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There’s some relief in sight for local cancer sufferers, with the ACT Government to scrap the chemotherapy co-payment for patients getting public treatment.

From the end of July, the ACT Government is set to start forking out about $1m a year, which is expected to save cancer patients up to $1,500.

The ACT Cancer Council has welcomed the news.

“It’s a struggle for every person going through treatment and we certainly do hear from people with financial difficulties,” CEO Sandra Turner said.

“This will benefit all people having chemotherapy as part of their management plan with cancer and certainly will ease the financial burden for them as they go through their treatment.”

Ms Turner said while it is progress, more needs to be done to help local cancer patients.

 “When people do become sick, they may need to leave work, or their primary carer may need to leave work, so anything we can do to assist these people to decrease that financial hardship is a positive step in the right direction,” she said.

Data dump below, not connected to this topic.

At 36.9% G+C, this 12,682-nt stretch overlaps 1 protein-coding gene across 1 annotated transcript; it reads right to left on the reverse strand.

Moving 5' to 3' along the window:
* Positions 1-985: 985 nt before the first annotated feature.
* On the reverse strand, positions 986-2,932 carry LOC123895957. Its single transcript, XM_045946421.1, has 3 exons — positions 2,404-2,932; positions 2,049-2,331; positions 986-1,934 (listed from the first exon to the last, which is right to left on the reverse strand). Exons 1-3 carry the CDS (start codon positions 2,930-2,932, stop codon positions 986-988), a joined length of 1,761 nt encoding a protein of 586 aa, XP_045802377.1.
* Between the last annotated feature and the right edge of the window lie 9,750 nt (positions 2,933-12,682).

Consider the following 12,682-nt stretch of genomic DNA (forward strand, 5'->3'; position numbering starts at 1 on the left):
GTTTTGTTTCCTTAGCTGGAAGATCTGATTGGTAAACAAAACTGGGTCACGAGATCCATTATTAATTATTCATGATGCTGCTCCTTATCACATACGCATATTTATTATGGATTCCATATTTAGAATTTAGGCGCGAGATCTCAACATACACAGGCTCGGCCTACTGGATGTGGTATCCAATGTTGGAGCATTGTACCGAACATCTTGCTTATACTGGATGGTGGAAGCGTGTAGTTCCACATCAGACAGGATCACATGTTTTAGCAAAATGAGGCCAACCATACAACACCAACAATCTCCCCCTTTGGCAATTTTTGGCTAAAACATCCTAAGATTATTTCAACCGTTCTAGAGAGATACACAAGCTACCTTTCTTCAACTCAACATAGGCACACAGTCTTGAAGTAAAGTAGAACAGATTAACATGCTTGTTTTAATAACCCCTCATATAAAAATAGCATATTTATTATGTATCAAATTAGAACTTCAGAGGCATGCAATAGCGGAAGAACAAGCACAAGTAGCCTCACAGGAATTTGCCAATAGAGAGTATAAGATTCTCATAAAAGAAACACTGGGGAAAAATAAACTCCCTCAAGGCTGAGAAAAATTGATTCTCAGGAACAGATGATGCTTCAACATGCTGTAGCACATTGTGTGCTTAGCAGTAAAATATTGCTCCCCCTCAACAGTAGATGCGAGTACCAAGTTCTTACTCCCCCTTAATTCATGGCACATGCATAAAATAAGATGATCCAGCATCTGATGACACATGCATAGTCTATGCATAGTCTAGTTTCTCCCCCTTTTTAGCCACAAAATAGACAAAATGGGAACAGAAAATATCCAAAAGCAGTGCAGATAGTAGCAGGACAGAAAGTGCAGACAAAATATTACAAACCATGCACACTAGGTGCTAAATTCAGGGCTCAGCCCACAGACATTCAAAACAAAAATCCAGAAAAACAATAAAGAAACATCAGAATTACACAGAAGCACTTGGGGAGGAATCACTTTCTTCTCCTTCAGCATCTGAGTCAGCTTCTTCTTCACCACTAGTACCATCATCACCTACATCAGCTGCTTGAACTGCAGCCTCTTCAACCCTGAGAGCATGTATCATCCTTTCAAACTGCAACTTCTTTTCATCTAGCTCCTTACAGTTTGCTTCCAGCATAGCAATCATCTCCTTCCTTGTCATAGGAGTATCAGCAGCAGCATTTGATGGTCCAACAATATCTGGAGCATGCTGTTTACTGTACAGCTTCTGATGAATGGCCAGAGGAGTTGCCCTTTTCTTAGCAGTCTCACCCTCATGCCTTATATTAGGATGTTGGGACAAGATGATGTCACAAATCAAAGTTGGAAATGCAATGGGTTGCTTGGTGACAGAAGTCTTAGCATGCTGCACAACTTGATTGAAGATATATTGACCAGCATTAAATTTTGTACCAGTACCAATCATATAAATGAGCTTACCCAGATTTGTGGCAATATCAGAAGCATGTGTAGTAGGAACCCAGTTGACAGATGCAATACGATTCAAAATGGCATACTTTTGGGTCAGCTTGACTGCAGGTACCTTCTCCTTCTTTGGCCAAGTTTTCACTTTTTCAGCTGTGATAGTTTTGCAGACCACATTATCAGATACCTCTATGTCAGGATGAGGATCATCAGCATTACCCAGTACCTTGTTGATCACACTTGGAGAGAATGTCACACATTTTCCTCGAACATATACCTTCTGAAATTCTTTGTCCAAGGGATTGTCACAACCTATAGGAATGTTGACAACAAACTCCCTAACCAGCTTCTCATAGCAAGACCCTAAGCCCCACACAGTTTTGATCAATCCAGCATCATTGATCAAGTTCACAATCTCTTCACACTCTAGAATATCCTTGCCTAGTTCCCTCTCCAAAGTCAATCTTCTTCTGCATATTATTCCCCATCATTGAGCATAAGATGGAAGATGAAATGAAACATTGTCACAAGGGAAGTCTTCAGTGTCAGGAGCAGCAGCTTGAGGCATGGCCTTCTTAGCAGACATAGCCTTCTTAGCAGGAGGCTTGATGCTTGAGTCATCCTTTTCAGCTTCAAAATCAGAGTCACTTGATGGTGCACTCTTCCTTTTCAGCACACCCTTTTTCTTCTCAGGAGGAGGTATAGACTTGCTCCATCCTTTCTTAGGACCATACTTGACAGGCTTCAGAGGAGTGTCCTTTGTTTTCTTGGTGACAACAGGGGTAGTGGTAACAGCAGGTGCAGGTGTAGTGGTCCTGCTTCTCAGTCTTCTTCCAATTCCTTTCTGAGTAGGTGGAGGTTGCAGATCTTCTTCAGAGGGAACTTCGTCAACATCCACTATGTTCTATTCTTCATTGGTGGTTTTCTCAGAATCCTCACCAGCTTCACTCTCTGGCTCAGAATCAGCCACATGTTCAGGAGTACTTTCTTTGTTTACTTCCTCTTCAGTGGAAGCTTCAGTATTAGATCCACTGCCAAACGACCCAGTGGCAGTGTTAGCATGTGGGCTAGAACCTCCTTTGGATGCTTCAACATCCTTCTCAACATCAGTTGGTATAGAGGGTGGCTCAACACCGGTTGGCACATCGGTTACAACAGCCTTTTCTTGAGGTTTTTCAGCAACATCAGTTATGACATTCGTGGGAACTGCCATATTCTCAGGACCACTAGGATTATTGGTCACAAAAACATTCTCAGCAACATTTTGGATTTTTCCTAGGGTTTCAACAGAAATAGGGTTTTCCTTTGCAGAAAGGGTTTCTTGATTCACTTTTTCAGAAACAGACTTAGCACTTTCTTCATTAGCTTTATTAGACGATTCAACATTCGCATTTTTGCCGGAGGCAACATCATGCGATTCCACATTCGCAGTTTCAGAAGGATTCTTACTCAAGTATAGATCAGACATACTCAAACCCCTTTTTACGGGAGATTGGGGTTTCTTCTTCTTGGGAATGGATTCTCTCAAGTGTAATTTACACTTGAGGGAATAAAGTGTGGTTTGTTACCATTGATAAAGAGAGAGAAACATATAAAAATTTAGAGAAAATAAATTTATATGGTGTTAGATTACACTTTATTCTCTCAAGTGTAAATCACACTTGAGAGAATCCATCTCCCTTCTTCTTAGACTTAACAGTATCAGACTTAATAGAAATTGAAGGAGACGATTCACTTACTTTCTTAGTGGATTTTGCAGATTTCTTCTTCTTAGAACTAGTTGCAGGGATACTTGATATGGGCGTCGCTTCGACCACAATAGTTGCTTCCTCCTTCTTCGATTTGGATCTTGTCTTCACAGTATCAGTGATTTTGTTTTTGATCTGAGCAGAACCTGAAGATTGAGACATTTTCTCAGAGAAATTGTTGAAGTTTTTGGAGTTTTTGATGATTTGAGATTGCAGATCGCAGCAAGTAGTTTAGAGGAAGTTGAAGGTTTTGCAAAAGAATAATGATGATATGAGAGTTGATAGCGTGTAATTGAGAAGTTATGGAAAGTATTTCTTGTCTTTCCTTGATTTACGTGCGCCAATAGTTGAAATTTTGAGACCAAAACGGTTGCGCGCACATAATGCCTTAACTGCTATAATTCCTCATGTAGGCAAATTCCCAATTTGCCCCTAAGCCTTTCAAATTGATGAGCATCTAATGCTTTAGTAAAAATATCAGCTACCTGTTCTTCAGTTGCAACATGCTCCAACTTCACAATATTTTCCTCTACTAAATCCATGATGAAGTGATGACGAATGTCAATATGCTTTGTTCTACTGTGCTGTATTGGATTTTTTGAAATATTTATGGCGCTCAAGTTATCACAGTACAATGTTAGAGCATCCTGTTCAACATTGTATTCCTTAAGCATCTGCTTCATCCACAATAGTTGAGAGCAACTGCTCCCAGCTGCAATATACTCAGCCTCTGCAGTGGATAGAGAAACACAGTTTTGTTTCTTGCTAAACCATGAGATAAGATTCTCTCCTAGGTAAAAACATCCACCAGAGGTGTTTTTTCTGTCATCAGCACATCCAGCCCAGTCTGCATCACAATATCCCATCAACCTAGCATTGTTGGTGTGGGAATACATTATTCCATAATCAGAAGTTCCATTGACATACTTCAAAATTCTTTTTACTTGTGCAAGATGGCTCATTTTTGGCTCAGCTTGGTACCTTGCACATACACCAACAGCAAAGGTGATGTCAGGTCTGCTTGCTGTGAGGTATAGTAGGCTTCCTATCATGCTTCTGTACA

“There’s lots of things that can be done to help cancer patients and paying the co-payment is only one of them. Managing day to day expenses is always important and good financial management can help people manage their budgets better when they are going through treatment.”

The changes follow a long-running campaign by local families who’ve been rallying on behalf of other cancer patients in the capital.

Meanwhile, the ACT Government said it’ll continue to work with the Commonwealth on other ways to support affected locals.

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